Helium Is Diatomic

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Bond Order

  1. What Are The Diatomic Elements
  2. What Is A Diatomic Molecule
  3. What Elements Form Diatomic Molecules
  4. Helium Is Diatomic To Be

Helium is used in filling balloons as their density is lower than that of the air. Neon is used for creating advertising signs as they glow when electricity flows through it. Argon is used in a light bulb to prevent burning of the filament as it is unreactive in nature. What are Diatomic Molecules? The Electronic configuration of helium molecule is (σ 1 s 2) (σ ∗ 1 s) 2 and hence the bond order is 0. Thus 'Zero' value indicates that Helium H e 2 molecule does not exist.that means diatomic Helium.

Helium Is Diatomic

In the Lewis electron structures, the number of electron pairs holding two atoms together was called the bond order. Within the molecular orbital approach, bond order is defined as one-half the net number of bonding electrons:

[ text{bond order}=dfrac{text{number of bonding electrons} - text{number of antibonding electrons}}{2} label{9.8.1} ]

To calculate the bond order of (H_2), we know that the (σ_{1s}) (bonding) molecular orbital contains two electrons, while the ( sigma _{1s}^{star } ) (antibonding) molecular orbital is empty. The bond order of (H_2) is therefore

[ text{bond order}=dfrac{2-0}{2}=1 label{9.8.2} ]

This result corresponds to the single covalent bond; double and triple bonds contain four or six electrons, respectively, and correspond to bond orders of 2 and 3.

We can use energy-level diagrams to describe the bonding in other pairs of atoms and ions where n = 1, such as the H2+ ion, the He2+ ion, and the He2 molecule. Again, we fill the lowest-energy molecular orbitals first while being sure not to violate the Pauli principle or Hund's Rules.

Figure (PageIndex{1a}) shows the energy-level diagram for the H2+ ion, which contains two protons and only one electron. The single electron occupies the (σ_{1s}) bonding molecular orbital, giving a (σ1s)1 electron configuration. The number of electrons in an orbital is indicated by a superscript. In this case, the bond order is (via Equation ref{9.8.1})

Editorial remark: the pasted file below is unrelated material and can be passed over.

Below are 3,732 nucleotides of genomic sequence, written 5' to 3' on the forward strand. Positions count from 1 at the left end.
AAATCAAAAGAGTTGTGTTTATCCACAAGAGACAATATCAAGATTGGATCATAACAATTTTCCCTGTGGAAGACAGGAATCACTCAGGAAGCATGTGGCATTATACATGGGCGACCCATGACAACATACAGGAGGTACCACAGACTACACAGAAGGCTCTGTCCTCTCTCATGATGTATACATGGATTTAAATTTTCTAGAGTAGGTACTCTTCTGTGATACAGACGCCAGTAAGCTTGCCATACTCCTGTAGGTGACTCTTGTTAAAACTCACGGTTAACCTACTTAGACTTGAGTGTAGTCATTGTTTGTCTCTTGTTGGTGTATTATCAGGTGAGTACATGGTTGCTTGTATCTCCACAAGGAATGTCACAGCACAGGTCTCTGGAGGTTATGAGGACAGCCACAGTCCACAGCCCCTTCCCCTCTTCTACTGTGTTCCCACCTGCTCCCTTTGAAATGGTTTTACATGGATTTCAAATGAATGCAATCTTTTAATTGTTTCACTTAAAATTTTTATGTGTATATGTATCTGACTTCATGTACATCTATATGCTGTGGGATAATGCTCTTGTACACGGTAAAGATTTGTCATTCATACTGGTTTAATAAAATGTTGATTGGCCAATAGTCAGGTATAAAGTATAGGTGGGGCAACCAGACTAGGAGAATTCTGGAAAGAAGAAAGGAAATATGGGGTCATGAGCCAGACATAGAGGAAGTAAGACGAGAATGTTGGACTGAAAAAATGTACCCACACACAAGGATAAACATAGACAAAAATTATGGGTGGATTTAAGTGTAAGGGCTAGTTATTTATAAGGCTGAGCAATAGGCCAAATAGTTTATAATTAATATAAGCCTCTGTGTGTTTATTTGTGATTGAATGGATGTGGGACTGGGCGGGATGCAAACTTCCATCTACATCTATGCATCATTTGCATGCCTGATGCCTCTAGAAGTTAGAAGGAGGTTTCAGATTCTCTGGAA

[text{bond order}=dfrac{1-0}{2}=1/2]

DiatomicHelium Is Diatomic

Because the bond order is greater than zero, the H2+ ion should be more stable than an isolated H atom and a proton. We can therefore use a molecular orbital energy-level diagram and the calculated bond order to predict the relative stability of species such as H2+. With a bond order of only 1/2 the bond in H2+ should be weaker than in the H2 molecule, and the H–H bond should be longer. As shown in Table (PageIndex{1}), these predictions agree with the experimental data.

Table (PageIndex{1}): Molecular Orbital Electron Configurations, Bond Orders, Bond Lengths, and Bond Energies for some Simple Homonuclear Diatomic Molecules and Ions
SpeciesElectron ConfigurationBond OrderBond Length (pm)Bond Energy (kJ/mol)
H2+((σ_{1s})^1)1/2106269
H2((σ_{1s})^2)174436
He2+( left (sigma _{1s} right )^{2}left (sigma _{1s}^{star } right )^{1} )1/2108251
He2( left (sigma _{1s} right )^{2}left (sigma _{1s}^{star } right )^{2} )05,500(4.6 times 10^{−5})

Figure (PageIndex{1b}) is the molecular orbital energy-level diagram for (ce{He_2^{2+}}). This ion has a total of three valence electrons. Because the first two electrons completely fill the (σ_{1s}) molecular orbital, the Pauli principle states that the third electron must be in the ( sigma _{1s}^{star} ) antibonding orbital, giving a ( left (sigma _{1s} right )^{2}left (sigma _{1s}^{star } right )^{1} ) electron configuration. This electron configuration gives a bond order (via Equation ref{9.8.1}) of

[text{bond order}=dfrac{2-1}{2}=1/2]

As with H2+, the He2+ ion should be stable, but the He–He bond should be weaker and longer than in H2. In fact, the He2+ ion can be prepared, and its properties are consistent with our predictions (Table (PageIndex{1})).

Example (PageIndex{1}): The (ce{He_2^{2+}}) ion

Use a molecular orbital energy-level diagrams to predict the bond order and stability of the (ce{He_2^{2+}}) ion.

Given: chemical species

Asked for: molecular orbital energy-level diagram, bond order, and stability

Strategy:

  1. Combine the two He valence atomic orbitals to produce bonding and antibonding molecular orbitals. Draw the molecular orbital energy-level diagram for the system.
  2. Determine the total number of valence electrons in the He22+ ion. Fill the molecular orbitals in the energy-level diagram beginning with the orbital with the lowest energy. Be sure to obey the Pauli principle and Hund’s rule while doing so.
  3. Calculate the bond order and predict whether the species is stable.

Solution:

A Two He 1s atomic orbitals combine to give two molecular orbitals: a (σ_{1s}) bonding orbital at lower energy than the atomic orbitals and a ( sigma _{1s}^{star } ) antibonding orbital at higher energy. The bonding in any diatomic molecule with two He atoms can be described using the following molecular orbital diagram:

Helium Is Diatomic

B The He22+ ion has only two valence electrons (two from each He atom minus two for the +2 charge). We can also view He22+ as being formed from two He+ ions, each of which has a single valence electron in the 1s atomic orbital. We can now fill the molecular orbital diagram:

The two electrons occupy the lowest-energy molecular orbital, which is the bonding ((σ_{1s})) orbital, giving a (σ1s)2 electron configuration. To avoid violating the Pauli principle, the electron spins must be paired.

C So the bond order is (via Equation ref{9.8.1})

[ dfrac{2-0}{2} =1 nonumber]

He22+ is therefore predicted to contain a single He–He bond. Thus it should be a stable species.

Exercise (PageIndex{1}): The (ce{H_2^{2−}}) Ion